Sonny Landreth – Bound By the Blues (Album Review)

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Sonny Landreth – Bound By the Blues (Album Review)

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Sonny Landreth, aka “the King of Slydeco,” is set to deliver a Blues masterpiece with his first Blues album since  2003’s The Road We’re On. The Lafayette, Louisiana based guitarist released his first album in 1981, and throughout his career, he has experimented with a variety of genres and styles including Jazz, Zydeco, Folk, Rock, and even Classical. Although he is not necessarily a household name, Landreth has a devoted fan base, among whom he can count Eric Clapton, and he is highly respected for his unique approach to his instrument. On his thirteenth album, Bound By the Blues, set for release June 9th via Provogue Records, Landreth gets back to basics and returns to the Blues he is most loved for, with a mix of classic covers as well as some new songs.

The first track, “Walking Blues,” is a straightforward traditional Blues song, first made famous by Robert Johnson. Easygoing and relaxed, it conjures up images of someone sitting on a porch rocking chair, a dog asleep at his feet, watching the steamboats roll down the Mississippi. With Landreth’s signature slide guitar, deep licks, stomping beats, and lyrics about hard times, this is exactly what comes to mind when thinking about a Blues song. New track “Bound By The Blues” is smooth and full of hope, a song about how the blues can unite the world in peace and harmony. “The High Side” has some lovely twangy guitar and lots of resonance. It moves along with a sway that leaves the listener feeling tranquil and chilled. Tampa Red’s classic, “It Hurts Me Too” has a Sunday morning vibe – laid back and timeless. Rich and indulgent, “Where They Will” meanders like a river, washing over the listener and drowning him in the Blues.

A Rock and Roll track tinged with slide guitar, Skip James’s, “Cherry Ball Blues” is a typical Blues lament about a woman doing wrong, while “Firebird Blues” is a lavish instrumental and a fine example of how to play the Blues and a fitting tribute to the late Johnny Winters. Women treat men mean is the theme for “Dust By Broom.”, another Robert Johnson song made famous by Elmore James. Here, the lush slide work and a swing feel lend the track a cheerful disposition. The Charlie Segar stanard,”Key To The Highway” takes the traditional rambling Blues approach with a walking bass to keep listeners company as they travel down the road. Lastly, “Simcoe Street,” with its up-tempo rhythms and joyous air, is an energetic instrumental that will make listeners want to dance as it brings the album to a close.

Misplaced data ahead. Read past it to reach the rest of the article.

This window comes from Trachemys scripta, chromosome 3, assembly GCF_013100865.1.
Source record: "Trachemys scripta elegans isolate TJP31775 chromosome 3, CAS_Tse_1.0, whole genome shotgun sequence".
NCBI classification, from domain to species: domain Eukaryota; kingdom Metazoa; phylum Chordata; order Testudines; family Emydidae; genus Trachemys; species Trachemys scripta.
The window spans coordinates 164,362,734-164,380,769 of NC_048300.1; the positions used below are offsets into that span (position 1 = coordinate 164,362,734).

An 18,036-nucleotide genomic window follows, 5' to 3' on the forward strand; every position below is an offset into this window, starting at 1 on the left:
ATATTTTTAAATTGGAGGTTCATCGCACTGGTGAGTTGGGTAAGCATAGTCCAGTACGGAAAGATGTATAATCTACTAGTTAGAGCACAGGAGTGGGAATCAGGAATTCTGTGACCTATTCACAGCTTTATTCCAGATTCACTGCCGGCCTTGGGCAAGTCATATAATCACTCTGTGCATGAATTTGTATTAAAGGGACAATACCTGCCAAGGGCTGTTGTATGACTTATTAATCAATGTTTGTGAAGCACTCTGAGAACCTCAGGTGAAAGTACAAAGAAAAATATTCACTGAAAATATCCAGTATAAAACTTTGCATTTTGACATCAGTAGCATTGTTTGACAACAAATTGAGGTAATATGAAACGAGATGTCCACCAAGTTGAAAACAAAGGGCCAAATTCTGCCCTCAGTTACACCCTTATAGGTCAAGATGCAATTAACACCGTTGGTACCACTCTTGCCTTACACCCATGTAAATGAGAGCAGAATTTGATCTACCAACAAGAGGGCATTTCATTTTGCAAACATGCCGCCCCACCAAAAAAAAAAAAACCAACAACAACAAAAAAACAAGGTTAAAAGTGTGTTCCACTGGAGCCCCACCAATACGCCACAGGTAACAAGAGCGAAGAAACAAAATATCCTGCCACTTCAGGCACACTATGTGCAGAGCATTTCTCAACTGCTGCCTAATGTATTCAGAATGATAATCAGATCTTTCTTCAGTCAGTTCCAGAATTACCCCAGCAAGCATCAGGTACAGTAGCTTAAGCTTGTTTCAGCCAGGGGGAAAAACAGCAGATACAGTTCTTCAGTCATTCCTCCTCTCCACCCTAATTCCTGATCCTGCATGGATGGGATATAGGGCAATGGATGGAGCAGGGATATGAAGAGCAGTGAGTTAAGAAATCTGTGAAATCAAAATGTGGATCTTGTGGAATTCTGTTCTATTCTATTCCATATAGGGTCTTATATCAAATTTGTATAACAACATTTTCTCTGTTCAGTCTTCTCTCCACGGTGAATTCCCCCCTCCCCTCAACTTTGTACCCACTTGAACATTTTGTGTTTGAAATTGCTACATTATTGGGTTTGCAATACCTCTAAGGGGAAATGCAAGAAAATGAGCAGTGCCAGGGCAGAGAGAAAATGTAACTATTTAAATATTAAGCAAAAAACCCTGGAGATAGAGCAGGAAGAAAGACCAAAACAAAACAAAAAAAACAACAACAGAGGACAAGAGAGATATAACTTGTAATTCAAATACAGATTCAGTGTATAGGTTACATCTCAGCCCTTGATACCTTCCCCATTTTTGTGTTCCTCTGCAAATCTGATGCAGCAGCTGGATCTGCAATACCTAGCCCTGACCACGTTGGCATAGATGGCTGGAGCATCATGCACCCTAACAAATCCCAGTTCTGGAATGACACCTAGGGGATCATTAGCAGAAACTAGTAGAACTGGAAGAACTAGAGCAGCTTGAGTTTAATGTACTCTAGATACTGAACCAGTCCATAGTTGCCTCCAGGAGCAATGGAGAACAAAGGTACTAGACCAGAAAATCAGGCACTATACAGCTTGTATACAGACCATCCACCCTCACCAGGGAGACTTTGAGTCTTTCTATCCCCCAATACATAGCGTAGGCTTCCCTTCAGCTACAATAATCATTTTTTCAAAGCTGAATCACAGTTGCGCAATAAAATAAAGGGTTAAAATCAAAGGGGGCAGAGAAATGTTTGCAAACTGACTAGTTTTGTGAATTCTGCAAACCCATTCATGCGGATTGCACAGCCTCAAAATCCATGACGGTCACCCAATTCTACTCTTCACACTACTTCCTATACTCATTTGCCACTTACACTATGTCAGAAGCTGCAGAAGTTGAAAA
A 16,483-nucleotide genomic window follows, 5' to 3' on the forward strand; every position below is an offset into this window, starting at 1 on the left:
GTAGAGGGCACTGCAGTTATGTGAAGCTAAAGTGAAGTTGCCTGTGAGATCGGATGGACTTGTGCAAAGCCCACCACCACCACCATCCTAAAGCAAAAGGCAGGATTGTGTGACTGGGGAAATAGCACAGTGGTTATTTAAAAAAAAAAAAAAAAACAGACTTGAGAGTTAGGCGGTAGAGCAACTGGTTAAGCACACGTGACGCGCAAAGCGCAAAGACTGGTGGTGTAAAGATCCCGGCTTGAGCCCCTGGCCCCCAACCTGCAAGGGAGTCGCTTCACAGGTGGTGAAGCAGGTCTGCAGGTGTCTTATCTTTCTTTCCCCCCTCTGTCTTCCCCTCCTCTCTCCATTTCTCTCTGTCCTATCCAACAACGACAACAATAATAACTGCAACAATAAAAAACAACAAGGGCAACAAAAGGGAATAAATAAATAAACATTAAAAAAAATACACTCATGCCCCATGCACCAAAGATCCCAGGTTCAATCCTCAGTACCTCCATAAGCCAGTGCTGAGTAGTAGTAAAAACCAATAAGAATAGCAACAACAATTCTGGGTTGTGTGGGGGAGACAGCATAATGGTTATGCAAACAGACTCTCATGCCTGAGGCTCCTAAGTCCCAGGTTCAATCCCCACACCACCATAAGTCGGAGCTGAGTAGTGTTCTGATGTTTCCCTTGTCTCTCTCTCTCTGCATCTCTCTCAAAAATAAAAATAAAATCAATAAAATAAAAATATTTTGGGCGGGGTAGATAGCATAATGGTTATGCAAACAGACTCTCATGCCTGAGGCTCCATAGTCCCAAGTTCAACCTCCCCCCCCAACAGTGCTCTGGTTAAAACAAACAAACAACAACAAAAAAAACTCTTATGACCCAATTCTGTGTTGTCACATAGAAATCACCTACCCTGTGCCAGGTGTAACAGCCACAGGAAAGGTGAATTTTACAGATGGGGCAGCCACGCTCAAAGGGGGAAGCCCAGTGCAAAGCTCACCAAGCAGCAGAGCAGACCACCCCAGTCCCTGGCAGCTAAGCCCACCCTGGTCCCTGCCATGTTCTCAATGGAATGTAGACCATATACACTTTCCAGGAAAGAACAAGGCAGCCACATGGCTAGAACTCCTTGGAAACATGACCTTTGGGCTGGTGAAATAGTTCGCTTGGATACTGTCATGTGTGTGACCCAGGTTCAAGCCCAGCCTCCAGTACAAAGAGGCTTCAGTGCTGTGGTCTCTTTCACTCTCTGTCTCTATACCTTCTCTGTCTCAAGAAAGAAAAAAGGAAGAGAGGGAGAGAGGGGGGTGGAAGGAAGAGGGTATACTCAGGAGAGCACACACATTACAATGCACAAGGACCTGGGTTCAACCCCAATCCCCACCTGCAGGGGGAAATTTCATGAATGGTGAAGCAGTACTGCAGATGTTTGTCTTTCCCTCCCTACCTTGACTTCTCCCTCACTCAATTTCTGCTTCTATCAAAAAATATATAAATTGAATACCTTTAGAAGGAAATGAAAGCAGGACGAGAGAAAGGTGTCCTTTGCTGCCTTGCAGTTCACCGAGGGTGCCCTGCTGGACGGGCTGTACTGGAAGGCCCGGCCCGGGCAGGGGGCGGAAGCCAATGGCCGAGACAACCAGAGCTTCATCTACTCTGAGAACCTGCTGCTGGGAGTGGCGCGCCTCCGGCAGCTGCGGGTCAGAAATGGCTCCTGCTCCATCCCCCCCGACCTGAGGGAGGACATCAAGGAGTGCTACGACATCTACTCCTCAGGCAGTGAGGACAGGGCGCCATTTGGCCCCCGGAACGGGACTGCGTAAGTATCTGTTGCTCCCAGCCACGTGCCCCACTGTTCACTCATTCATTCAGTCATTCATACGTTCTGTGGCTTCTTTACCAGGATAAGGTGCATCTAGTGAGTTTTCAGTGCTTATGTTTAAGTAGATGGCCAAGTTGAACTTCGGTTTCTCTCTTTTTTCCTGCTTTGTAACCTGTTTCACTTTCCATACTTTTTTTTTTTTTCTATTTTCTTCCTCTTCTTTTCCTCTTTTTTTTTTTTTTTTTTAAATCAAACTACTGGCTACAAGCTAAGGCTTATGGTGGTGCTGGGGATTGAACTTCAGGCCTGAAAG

It is fair to say that if one were going to write out the formula for the perfect Blues album, Bound By the Blues would be a good way to describe how to do it. This album has everything one would want from a Blues recording. It is skillfully set out, and for all those fans of Landreth’s who have been asking him for a Blues album, this will more than satisfy their cravings. The album does disappoint a little in that it sticks so close the traditional ideas of what Blues is about. Landreth takes some absolute classics from the world of Blues and does them justice.  Overall, Bound By the Blues is an excellent album worth of any Blues fan collection. In support of the release, Landreth has a busy summer of festivals and shows planned all around the US, so be sure to check him out. CrypticRock Bound By the Blues 4 out of 5 stars.

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Lisa Nash
LisaDNash@hotmail.com

Lisa has been involved in the music business since 1992, from agent to manager, promoter to festival organizer, her passion for music and her wealth of knowledge has led to her being a well respected professional on the English music scene. Her writing career began as a favor for Midlands Rocks, and she has reviewed both recorded and live music over the years, as well as interviewing bands such as Seether and Three Doors Down. These days, she mainly focuses on being involved in the running of a number of music festivals and also helping 1000's of musicians through a forum designed to give advice and warn people about known music scams. Preferring Rock and Metal, her taste also varies to Opera, Country, and Classical. Lisa is very supportive of the unsigned, independent bands and strongly believes that the talent is out there in the live scene and not to be found on Saturday Night TV.

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